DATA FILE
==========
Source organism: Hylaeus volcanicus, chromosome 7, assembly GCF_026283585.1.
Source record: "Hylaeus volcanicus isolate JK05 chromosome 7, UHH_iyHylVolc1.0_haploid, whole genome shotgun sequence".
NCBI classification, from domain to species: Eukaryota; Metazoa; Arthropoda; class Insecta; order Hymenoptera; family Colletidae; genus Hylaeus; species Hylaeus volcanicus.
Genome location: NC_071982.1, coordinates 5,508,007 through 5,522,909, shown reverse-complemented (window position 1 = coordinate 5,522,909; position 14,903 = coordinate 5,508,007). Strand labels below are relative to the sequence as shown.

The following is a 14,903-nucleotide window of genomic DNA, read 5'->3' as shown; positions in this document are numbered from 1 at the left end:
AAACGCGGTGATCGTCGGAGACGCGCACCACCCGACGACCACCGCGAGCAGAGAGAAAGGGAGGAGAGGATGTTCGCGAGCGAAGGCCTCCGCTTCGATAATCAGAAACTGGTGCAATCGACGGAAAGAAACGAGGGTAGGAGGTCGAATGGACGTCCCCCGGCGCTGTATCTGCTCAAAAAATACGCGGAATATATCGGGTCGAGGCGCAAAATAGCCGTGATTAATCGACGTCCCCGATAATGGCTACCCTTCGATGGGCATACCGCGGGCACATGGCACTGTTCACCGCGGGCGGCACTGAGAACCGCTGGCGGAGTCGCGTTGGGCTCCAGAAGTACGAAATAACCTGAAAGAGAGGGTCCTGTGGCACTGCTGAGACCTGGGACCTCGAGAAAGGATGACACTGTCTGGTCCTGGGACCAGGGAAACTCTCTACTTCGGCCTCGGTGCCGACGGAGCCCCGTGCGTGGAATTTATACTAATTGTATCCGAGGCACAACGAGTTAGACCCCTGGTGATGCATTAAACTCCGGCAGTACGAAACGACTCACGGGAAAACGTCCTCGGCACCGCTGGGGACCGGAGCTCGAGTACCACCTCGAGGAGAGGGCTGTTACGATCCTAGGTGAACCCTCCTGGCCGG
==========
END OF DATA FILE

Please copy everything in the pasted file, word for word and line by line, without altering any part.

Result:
Source organism: Hylaeus volcanicus, chromosome 7, assembly GCF_026283585.1.
Source record: "Hylaeus volcanicus isolate JK05 chromosome 7, UHH_iyHylVolc1.0_haploid, whole genome shotgun sequence".
NCBI classification, from domain to species: Eukaryota; Metazoa; Arthropoda; class Insecta; order Hymenoptera; family Colletidae; genus Hylaeus; species Hylaeus volcanicus.
Genome location: NC_071982.1, coordinates 5,508,007 through 5,522,909, shown reverse-complemented (window position 1 = coordinate 5,522,909; position 14,903 = coordinate 5,508,007). Strand labels below are relative to the sequence as shown.

The following is a 14,903-nucleotide window of genomic DNA, read 5'->3' as shown; positions in this document are numbered from 1 at the left end:
AAACGCGGTGATCGTCGGAGACGCGCACCACCCGACGACCACCGCGAGCAGAGAGAAAGGGAGGAGAGGATGTTCGCGAGCGAAGGCCTCCGCTTCGATAATCAGAAACTGGTGCAATCGACGGAAAGAAACGAGGGTAGGAGGTCGAATGGACGTCCCCCGGCGCTGTATCTGCTCAAAAAATACGCGGAATATATCGGGTCGAGGCGCAAAATAGCCGTGATTAATCGACGTCCCCGATAATGGCTACCCTTCGATGGGCATACCGCGGGCACATGGCACTGTTCACCGCGGGCGGCACTGAGAACCGCTGGCGGAGTCGCGTTGGGCTCCAGAAGTACGAAATAACCTGAAAGAGAGGGTCCTGTGGCACTGCTGAGACCTGGGACCTCGAGAAAGGATGACACTGTCTGGTCCTGGGACCAGGGAAACTCTCTACTTCGGCCTCGGTGCCGACGGAGCCCCGTGCGTGGAATTTATACTAATTGTATCCGAGGCACAACGAGTTAGACCCCTGGTGATGCATTAAACTCCGGCAGTACGAAACGACTCACGGGAAAACGTCCTCGGCACCGCTGGGGACCGGAGCTCGAGTACCACCTCGAGGAGAGGGCTGTTACGATCCTAGGTGAACCCTCCTGGCCGG